As the popularity of snowboarding has blown up over the past couple decades, an abundance of video games tied to the sport has hit the market, from Amped to Coolboarders to Shaun White Snowboarding. Another classic franchise has reinvented itself for today's gamers. EA's SSX series is back, and it packs a punch.
The campaign in SSX is presented through the World Tour. There's a story about a group of gnarly bros wanting to tackle the world's toughest mountains, called the nine Deadly Descents. They're trying to track down a rogue member of their team, the tubular Grif. What it really boils down to is a collection of races, trick challenges, and survival events. Complete the mountain and you move on to another, unlocking new characters along the way. The story is fine, nothing too spectacular. But if you're a fan of bodacious babes and radical meatheads, then the dialogue is for you.
My biggest problem with SSX is the inconsistent physics engine. The satisfaction of pulling off a massive jump and landing a 1920 melon grab is great. Unfortunately, if you approach a ramp just a few inches off center, you will likely end up jumping into a rocky edge of the mountain, or worse yet, into a bottomless crevice. There is a handy rewind feature, but it's different than those found in most games. If you rewind during a solo run, there's a point penalty. If you rewind during a race, you go backwards while your opponents keep on moving. This really forces you to take the perfect line. If you fail just once, that run is pretty much a waste.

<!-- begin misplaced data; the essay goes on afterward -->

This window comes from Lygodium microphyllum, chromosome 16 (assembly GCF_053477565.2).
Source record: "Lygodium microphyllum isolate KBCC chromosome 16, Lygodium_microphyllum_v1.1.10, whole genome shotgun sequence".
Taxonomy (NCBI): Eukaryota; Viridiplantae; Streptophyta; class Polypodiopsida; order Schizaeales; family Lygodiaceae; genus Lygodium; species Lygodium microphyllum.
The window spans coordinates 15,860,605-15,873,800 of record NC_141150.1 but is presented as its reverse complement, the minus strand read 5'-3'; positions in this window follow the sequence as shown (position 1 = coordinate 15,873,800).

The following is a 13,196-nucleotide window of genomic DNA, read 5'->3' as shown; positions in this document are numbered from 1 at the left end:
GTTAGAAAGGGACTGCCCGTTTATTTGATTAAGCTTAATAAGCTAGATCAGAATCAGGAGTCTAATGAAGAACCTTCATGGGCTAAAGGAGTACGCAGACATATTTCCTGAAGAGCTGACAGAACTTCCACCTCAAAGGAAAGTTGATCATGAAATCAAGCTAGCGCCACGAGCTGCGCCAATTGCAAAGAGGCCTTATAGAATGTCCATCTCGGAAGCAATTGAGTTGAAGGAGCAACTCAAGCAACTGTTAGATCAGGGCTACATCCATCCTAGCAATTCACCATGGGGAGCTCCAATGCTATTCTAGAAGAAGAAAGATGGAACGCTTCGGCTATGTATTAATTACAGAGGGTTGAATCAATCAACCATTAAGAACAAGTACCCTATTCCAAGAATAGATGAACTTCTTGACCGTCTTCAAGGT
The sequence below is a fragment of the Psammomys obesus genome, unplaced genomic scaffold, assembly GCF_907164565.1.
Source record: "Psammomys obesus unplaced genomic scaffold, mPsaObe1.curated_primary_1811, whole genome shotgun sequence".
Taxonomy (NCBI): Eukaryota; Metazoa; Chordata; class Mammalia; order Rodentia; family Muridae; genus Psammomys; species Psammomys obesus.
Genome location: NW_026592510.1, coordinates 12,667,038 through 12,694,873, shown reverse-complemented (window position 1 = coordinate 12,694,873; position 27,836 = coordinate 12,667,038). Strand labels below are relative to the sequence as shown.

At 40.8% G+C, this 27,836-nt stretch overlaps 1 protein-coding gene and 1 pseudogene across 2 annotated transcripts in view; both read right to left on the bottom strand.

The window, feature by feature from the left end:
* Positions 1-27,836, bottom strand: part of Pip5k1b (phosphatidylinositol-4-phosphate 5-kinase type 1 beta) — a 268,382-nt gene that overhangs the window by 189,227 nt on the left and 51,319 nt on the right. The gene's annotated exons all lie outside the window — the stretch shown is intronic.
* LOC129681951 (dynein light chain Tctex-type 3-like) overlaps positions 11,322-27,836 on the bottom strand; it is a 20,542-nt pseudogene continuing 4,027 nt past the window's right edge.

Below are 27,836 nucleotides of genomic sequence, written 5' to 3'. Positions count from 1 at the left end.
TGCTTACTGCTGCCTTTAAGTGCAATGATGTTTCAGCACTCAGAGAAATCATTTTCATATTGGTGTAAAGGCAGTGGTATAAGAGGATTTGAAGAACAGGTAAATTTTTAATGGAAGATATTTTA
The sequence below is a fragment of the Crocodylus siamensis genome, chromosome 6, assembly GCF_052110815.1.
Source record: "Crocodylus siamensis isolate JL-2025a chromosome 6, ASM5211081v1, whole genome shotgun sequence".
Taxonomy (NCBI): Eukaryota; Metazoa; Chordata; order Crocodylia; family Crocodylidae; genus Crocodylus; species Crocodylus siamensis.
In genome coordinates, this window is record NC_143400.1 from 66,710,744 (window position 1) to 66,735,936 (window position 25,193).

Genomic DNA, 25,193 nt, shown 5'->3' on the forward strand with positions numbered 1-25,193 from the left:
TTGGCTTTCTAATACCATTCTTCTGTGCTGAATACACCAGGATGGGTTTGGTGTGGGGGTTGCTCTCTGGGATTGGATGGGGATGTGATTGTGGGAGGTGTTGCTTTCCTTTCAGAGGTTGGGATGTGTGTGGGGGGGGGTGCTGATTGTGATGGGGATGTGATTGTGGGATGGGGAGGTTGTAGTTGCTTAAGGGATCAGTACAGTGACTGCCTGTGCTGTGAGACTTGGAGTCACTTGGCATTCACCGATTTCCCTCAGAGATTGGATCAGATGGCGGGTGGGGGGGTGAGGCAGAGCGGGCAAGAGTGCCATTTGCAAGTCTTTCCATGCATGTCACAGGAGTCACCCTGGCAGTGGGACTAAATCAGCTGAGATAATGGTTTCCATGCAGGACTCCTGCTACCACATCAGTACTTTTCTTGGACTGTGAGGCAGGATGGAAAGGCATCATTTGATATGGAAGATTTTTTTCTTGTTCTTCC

Another frustrating part of the physics engine was the abundance of flat areas. If you take a bad jump, you could end up stuck in a flat part of the line covered in soft snow. This brings your boarder to a halt. No amount of jumping up and down will free you. If you're out of boost, which is likely since you just ate it hard, you've got to use that rewind. I found myself stuck in flat or even uphill areas far too often.
When it comes to other options beside the World Tour, SSX offers you the chance to explore any of the game's mountains in individual runs. This is a good way to learn the grueling peaks, and helps you earn credits. Credits are then used to unlock more characters, boards, outfits, and other gear.
Global events are online matches where challenges last for a set duration. These consist of the usual races, trick point challenges, and survivals. In a neat twist, everyone can run the same event, but once the challenge expires, only those who finished with the best time or score receive a credit payout. The total number of credits awarded can range into the millions and even billions. It's another fun way, along with Explore, to check out the game's different courses.
Visually, SSX looks fairly well. There are a few items on each track that serve as identifiers, such as the Siberian nuclear power plants. Aside from those landmarks, the mountains sort of blend in with one another. Additionally, if you're not a fan of dubstep, you'll want to use your own tunes in SSX.
While SSX offers plenty of interesting gameplay modes and features, the foundation of the game is often frustrating. The inconsistent physics engine will have many newcomers pulling their hair out, but if you are willing to put up with it, SSX can provide thrills for fans of extreme sports.
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